Paid employment in subjects with and without chronic obstructive pulmonary disease in five Latin American cities: The PLATINO study

María Montes De Oca, R. J. Halbert, C. Talamo, R. Perez-Padilla, M. V. Lopez, A. Muiño, J. R.B. Jardim, G. Valdivia, J. Pertuzé, D. Moreno, A. M.B. Menezes, M. Márquez, P. Hallal, M. Blanco, F. Rosa, A. Camelier, S. Buist, W. Vollmer, C. Torres, J. LunaC. Lisboa

Research output: Contribution to journalArticlepeer-review

13 Scopus citations


BACKGROUND: Chronic obstructive pulmonary disease (COPD) is a costly condition that frequently causes permanent work disabilities. Little information exists regarding the impact of COPD on work force participation and the indirect costs of the disease in developing countries. OBJECTIVE: To examine the frequency of paid employment and factors infl uencing it in a Latin-American population-based study. METHODS: Post-bronchodilator FEV1/FVC < 0.70 (forced expiratory volume in 1 s/forced vital capacity) was used to defi ne COPD. Information regarding paid work was assessed by the question 'At any time in the past year, have you worked for payment?' RESULTS: Interviews were conducted with 5571 subjects; 5314 (759 COPD and 4554 non-COPD) subjects underwent spirometry. Among the COPD subjects, 41.8% reported having paid work vs. 57.1% of non- COPD (P < 0.0001). The number of months with paid work was reduced in COPD patients (10.5 ± 0.17 vs. 10.9 ± 0.06, P < 0.05). The main factors associated with having paid work in COPD patients were male sex (OR 0.33, 95%CI 0.23-0.47), higher education level (OR 1.05, 95%CI 1.01-1.09) and younger age (OR 0.90, 95%CI 0.88-0.92). COPD was not a signifi cant contributor to employment (OR 0.83, 95%CI 0.69-1.00, P = 0.054) in the entire population. CONCLUSIONS: Although the proportion of persons with paid work is lower in COPD, having COPD appears not to have a signifi cant impact on obtaining paid employment in the overall population of developing countries.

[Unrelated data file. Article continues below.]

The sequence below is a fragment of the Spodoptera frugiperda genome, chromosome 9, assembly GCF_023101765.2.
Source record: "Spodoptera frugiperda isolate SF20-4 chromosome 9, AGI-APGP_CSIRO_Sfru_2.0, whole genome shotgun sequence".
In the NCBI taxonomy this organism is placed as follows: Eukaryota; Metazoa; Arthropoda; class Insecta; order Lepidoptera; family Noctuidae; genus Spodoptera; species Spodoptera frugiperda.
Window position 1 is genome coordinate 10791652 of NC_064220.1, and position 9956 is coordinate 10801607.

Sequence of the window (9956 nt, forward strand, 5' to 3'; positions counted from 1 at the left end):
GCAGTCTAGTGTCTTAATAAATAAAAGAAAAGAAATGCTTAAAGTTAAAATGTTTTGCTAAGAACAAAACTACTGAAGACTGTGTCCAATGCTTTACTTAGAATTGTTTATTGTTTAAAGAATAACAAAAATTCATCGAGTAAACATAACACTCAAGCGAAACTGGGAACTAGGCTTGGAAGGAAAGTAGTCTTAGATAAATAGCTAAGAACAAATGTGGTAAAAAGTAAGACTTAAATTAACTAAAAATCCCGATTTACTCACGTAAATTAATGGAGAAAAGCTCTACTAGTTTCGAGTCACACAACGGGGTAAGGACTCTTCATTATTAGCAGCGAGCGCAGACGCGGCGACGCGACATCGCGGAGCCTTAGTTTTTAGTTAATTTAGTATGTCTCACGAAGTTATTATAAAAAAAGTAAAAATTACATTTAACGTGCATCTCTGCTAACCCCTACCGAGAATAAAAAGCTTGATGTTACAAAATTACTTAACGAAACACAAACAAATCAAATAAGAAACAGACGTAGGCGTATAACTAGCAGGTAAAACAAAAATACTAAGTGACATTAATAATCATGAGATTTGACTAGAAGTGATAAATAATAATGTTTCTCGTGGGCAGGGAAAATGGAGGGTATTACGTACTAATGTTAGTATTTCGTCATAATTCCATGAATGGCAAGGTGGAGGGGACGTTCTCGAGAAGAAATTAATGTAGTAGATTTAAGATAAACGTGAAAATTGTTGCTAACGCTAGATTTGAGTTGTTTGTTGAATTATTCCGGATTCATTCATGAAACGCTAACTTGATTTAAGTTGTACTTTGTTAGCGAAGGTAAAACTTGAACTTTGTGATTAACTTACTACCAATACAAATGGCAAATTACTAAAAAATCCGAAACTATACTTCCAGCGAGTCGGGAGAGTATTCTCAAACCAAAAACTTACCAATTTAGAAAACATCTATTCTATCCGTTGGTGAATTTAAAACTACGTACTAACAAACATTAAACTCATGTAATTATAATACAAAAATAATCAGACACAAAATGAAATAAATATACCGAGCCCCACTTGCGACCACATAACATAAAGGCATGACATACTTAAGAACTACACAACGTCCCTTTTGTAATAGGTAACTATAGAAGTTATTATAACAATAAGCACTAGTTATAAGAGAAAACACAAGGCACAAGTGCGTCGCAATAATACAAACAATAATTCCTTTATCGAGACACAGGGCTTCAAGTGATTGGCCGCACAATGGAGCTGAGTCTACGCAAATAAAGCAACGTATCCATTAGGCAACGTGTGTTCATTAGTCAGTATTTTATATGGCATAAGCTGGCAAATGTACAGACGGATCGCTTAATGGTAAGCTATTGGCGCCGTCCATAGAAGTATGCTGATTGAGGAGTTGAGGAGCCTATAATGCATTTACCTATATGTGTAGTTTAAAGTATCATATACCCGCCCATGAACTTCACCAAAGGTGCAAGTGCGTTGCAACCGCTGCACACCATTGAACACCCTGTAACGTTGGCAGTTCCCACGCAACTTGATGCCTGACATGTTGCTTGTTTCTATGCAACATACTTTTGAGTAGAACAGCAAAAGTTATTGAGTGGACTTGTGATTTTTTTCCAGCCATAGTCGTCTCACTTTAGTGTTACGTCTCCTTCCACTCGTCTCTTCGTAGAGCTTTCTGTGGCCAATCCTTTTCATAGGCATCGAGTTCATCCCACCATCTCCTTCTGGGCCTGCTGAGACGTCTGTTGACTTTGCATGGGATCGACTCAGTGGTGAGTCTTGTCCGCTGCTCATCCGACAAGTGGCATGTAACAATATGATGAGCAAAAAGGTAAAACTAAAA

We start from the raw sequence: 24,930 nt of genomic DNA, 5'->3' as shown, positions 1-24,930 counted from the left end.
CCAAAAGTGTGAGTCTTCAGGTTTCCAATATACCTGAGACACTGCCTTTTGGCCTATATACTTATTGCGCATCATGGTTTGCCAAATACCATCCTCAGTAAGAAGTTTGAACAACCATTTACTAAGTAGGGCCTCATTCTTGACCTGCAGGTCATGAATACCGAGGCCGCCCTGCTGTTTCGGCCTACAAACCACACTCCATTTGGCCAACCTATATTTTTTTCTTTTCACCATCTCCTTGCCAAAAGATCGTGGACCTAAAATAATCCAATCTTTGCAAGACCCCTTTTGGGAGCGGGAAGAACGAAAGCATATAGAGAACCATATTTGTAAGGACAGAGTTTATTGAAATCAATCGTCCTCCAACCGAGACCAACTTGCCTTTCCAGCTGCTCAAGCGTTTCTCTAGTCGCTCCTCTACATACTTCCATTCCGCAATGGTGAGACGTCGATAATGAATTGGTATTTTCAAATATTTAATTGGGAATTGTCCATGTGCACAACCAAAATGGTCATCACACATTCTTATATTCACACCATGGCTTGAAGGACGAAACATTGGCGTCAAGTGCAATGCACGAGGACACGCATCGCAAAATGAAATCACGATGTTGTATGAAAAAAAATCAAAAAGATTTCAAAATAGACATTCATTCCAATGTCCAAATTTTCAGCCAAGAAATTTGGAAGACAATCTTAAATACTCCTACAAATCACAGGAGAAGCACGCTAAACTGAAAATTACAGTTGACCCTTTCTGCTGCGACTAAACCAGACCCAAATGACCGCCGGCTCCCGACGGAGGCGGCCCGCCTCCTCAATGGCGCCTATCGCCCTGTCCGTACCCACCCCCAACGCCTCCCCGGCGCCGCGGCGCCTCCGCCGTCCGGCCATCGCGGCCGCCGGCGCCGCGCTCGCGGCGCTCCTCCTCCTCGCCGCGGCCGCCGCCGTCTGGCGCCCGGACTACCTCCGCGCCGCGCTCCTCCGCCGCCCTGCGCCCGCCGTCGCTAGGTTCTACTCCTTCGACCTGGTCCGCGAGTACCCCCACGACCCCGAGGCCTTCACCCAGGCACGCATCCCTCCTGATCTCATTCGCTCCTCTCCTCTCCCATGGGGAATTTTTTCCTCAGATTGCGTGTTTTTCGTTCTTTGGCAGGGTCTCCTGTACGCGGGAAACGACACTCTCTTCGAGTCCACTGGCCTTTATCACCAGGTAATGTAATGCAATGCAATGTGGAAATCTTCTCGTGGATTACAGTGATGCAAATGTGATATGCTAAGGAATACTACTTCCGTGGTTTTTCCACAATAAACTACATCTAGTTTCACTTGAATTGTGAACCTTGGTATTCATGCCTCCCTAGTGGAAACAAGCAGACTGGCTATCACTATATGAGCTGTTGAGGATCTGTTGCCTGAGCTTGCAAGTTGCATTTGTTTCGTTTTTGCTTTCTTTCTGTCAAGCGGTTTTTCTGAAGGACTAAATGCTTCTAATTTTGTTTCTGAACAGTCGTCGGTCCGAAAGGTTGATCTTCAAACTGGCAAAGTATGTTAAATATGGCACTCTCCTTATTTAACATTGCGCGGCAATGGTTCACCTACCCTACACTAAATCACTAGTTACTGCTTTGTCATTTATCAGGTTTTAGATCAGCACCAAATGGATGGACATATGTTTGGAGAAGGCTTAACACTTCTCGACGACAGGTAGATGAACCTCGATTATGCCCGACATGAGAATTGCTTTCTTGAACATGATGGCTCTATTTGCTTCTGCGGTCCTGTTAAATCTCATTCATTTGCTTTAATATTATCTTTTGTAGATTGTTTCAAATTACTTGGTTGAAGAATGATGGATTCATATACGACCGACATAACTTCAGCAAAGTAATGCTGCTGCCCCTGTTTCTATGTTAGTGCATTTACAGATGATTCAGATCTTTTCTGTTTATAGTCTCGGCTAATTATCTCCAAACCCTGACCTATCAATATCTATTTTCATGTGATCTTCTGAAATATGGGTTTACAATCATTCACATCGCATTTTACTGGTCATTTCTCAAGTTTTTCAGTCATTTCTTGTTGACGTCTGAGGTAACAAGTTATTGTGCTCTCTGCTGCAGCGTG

Original languageEnglish (US)
Pages (from-to)1259-1264
Number of pages6
JournalInternational Journal of Tuberculosis and Lung Disease
Issue number9
StatePublished - Sep 2011


  • Chronic obstructive pulmonary disease
  • Economic burden
  • Epidemiology
  • Indirect costs

ASJC Scopus subject areas

  • Pulmonary and Respiratory Medicine
  • Infectious Diseases


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